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2. flamen Dialis: the chief of the greater flamens: the others were the Martialis and Quirinalis; there were a dozen or more minor flamens. The rules for conduct, dress, and mode of life were excessively burdensome and strict in the case of the flamen Dialis. They are given in detail by Aulus Gellius (X. 15), and the formalities of election are described by Tacitus (Ann. IV. 16) and Dio (LIV. 36. 1). In regard to Caesar's nomination Velleius Paterculus (II. 45) says : cum paene puer a Mario Cinnaque flamen Dialis creatus, victoria Sullae, qui omnia ab iis acta fecerat irrita, amisisset id sacerdotium, etc. Marius died in 86 B.C.; Cinna, 84 B.C. It was to succeed L. Cornelius Merula that Caesar was nominated. Marius had married Caesar's aunt. Merula had committed suicide when Marius and Cinna returned to power in 87 B.C. The office was not filled until seventy-five years later (Tacitus says seventytwo), when Augustus inaugurated a flamen Dialis in 11 B.C. (Tac., Ann. III. 58). See Warde Fowler, An Unnoticed Trait in the Character of Julius Cuesar, Classical Review, XXX (1916), page 69. The trait is Caesar's life-long interest in caerimonia, antiquarianism, and ritual. destinatus : this word well expresses the intention of the rulers of Rome, who for the time had complete mastery. Formally the flamen was chosen by the Pontifex Maximus from candidates nominated by the college of Pontiffs.
3. Cossutia: her family never attained prominence. familia equestri : ablative of quality coördinated with the following adjective dives. praetextato : sc. ei or Caesari ; the expression is not precise because the age of exchanging the toga praetexta for the toga virilis varied. It would hardly be earlier than fourteen or later than eighteen years.
4. quater consulis : quater is attributive to consulis ; Introd. II. $ 6. a.; who was four times consul. Cinna's fourth consulship was in 84 B.C. ; in his fourth consulship would be quartum or quarto consulis.
5. mox: in Silver Latin, afterward, not ‘soon'. Julia was born in 83 or 82 B.C. She was Caesar's only legitimate child, and was married to Pompey in 59 B.C. She died in 54 B.C.
6. repudiaret : the formal renunciation of the marriage relation, addressed by one of the parties to the other, was called repudium. dictatore Sulla : note that the title precedes the name in this case, reversing the usual order; Introd. II. § 10. b. (1).
7. Quare . multatus : this does not all refer to one date, but all the penalties are summed up together. Caesar may not have been formally proscribed, but he was arbitrarily punished for his refusal to obey the orders of Sulla.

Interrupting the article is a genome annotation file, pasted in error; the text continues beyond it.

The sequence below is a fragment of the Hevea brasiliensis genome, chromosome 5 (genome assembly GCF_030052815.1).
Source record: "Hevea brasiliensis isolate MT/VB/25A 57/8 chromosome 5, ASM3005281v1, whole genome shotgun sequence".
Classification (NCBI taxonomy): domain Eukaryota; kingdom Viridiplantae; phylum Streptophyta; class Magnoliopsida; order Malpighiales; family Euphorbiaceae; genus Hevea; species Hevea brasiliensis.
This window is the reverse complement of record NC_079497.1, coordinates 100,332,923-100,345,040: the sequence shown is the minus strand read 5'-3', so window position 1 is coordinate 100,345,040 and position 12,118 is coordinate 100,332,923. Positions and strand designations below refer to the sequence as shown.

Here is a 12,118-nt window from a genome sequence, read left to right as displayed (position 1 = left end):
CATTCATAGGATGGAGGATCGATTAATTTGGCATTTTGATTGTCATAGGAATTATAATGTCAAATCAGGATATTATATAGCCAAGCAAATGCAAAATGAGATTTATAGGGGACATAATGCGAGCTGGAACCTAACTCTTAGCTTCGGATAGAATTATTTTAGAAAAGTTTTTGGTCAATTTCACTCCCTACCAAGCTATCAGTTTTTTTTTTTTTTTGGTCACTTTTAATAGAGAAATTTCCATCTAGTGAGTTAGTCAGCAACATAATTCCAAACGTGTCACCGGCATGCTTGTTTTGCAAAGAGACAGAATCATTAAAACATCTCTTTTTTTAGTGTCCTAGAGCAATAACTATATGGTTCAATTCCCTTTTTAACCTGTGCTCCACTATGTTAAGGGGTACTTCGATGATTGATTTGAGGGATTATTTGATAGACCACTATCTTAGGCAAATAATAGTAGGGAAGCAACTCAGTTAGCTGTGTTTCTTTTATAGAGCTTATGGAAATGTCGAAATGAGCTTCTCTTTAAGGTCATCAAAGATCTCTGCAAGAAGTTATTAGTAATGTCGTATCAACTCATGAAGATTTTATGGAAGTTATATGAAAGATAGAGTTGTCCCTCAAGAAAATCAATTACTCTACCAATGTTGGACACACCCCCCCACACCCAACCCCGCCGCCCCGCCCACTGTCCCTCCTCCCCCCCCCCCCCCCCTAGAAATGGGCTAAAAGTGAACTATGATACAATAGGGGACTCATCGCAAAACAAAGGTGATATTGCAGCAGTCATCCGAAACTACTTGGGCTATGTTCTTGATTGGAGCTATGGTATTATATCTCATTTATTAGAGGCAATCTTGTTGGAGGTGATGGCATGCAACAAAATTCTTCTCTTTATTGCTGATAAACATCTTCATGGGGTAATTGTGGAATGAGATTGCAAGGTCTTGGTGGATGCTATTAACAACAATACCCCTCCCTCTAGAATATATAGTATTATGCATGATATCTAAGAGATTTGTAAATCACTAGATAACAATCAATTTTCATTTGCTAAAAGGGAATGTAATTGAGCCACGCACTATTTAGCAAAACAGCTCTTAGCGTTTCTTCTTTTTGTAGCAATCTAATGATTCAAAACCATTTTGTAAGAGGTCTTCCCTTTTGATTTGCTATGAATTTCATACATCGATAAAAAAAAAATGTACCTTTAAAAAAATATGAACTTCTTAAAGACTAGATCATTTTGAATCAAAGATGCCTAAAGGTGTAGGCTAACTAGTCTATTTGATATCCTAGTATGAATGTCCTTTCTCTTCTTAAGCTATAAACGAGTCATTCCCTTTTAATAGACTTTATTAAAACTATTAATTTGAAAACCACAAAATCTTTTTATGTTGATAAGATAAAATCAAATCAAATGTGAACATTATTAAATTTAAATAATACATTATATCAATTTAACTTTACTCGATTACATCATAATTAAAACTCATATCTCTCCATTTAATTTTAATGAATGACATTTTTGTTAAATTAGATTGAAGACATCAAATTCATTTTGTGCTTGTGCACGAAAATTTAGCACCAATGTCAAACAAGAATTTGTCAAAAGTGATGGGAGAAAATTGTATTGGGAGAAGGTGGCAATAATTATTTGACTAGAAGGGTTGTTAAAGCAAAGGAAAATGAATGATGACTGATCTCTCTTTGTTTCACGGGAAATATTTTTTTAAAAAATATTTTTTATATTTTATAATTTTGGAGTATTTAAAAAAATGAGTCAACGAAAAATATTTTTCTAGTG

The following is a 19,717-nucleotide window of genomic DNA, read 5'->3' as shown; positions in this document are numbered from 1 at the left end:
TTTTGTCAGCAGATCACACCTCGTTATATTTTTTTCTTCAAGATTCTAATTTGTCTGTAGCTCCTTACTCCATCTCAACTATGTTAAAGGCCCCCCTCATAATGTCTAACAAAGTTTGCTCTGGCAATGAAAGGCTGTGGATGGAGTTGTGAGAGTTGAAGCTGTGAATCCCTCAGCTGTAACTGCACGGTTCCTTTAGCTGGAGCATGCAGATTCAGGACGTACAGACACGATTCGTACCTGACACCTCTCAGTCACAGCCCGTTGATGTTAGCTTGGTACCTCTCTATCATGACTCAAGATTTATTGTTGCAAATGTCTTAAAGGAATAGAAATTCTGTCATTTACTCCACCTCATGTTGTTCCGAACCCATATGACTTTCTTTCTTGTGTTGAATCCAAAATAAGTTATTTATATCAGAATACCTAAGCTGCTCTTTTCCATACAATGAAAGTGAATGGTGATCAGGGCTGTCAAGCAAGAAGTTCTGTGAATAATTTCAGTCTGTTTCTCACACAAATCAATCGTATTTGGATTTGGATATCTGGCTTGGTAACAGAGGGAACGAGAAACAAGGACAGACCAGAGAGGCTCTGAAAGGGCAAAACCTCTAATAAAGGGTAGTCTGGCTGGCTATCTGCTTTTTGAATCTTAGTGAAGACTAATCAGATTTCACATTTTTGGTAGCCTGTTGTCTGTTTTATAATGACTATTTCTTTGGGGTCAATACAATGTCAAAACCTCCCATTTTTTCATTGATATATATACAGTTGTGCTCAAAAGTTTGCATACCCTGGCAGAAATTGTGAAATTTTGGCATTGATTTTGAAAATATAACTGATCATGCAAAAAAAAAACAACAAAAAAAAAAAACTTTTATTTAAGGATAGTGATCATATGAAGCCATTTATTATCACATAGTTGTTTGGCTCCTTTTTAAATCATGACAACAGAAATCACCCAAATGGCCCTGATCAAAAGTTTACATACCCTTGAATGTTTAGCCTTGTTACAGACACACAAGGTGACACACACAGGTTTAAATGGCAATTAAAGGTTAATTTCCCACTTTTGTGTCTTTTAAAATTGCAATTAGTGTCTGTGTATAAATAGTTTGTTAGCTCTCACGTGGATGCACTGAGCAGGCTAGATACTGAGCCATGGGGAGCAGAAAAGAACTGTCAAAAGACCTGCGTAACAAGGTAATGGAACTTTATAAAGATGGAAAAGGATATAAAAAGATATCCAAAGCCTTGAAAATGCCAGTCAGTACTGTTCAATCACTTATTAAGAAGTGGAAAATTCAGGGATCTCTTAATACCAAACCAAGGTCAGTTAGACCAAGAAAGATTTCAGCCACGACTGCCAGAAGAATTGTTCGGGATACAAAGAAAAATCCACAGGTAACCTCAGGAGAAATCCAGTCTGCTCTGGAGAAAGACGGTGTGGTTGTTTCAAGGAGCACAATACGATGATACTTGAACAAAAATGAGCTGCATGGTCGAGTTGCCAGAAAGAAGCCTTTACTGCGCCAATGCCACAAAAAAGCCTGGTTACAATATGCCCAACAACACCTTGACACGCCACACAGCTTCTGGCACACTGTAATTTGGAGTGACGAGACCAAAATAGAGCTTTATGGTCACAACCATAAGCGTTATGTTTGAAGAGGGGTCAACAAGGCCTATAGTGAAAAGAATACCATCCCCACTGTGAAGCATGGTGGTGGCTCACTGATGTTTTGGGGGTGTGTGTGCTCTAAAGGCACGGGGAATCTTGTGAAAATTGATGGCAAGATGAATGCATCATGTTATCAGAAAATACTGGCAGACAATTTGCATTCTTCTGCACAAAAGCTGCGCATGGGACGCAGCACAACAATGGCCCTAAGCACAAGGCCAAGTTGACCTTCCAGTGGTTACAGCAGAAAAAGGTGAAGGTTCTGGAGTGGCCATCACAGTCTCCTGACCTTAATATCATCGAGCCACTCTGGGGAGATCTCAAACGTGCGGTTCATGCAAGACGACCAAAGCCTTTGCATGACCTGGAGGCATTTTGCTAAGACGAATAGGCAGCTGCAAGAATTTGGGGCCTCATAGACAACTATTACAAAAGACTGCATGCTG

9. e medio: from the public view ; he was forced to hide himself. quamquam adgravante : note the use of the concessive particle even though by itself the participle would have a certain concessive force. Quamvis is not often used in this way by Suetonius. quartanae : sc. febris; Introd. II. § 3. b.
12. donec : always until in Suetonius, never so long as'. per virgines Vestales: it was their recognized right to intercede for afflicted persons, especially for those condemned to death ; cf. Cic., pro
Fonteio, 46. [17. 36]; Suet., Tib. 2. 4; Vit. 16; Tac., Ann. XI. 32. 5; Hist. III. 81. perque : Suetonius is fond of joining -que to prepositions ; Introd. II. $ 6. k. Mamercum Aemilium (Lepidum Livianum): this praenomen is peculiar to the gens Aemilia. He was consul in 77 B.C. with D. Brutus. When legatus of Pompey, in the Marsic war, he routed the Italians. (Cic., Brut. XLVII. 175; Liv., Ep. LXXVI.)
13. (M.) Aurelium Cottam : consul in 74 B.c. with L. Lucullus (Cic., in Verr. V. 13. 34).
15. ornatissimis = honoratissimis.
17. divinitus : adverb coördinate with the ablative aliqua coniectura; Introd. II. § 10. a.
18. vincerent ac sibi, etc.: indirect imperatives. Whether there is any truth in this story or not, it illustrates a certain careless arrogance, characteristic of Sulla in the days of his power.
Page 2. 2. Caesari ... inesse : Introd. II. § 4. j.
Chapter 2. Military Service
3. Stipendia prima: it was customary and, indeed, obligatory for young men intending to enter upon the senatorial cursus honorum to qualify themselves for the lowest office by serving a campaign or two in the army, usually as members of a commander's staff, contubernales, so called because they lived in the commander's tent, while learning from him the art of war. Asia : the province of Asia, acquired by Rome under the will of Attalus III. of Pergamos, in 133 B.C. Marci Thermi : of the gens Minucia. Aurelius Victor (82) says: Contubernalis Thermo in Asiam profectus. This Thermus is not to be confounded with Quintus Minucius Thermus, who was a partisan of Pompey in the Civil War. (Caes., B. C. I. 12; Flor., IV. 2. 19; Luc., II. 463; Plut., Cato Minor, XXVII.) This Thermus was propraetor in 81 B.C. and went to Asia with L. Murena, Sulla's legate.
4. ad accersendam classem ; to get the aid of the Bithynian fleet for the Romans who were besieging Mytilene.
5. Nicomeden : surnamed Philopator, expelled from his kingdom by Mithradates, restored to it by the Romans, to whom he left it when he died without heirs in 74 s.c. (App., Mithr. VII). non sine: a favorite litotes with Suetonius; Introd. II. $ 10. k. rumore: this malignant gossip was very probably invented long afterward by Caesar's enemies; such stories were common in antiquity. They can hardly be proved or disproved. Suetonius has a morbid relish for scandal.
6. pudicitiae : Introd. II. § 4. d.
7. repetita Bithynia : his return to Bithynia. per causam : = per speciem; on the pretext; Introd. II. $ 5. n. (3).
8. cuidam libertino : some understand this dative as equivalent to the ablative with a, owed by a certain freedman. It is more natural to understand owed to a certain freedman. Caesar would then be prosecuting a claim for his client, not demanding a debt from him.
9. Reliqua militia : ablative of time; but it may be the subject of fuit.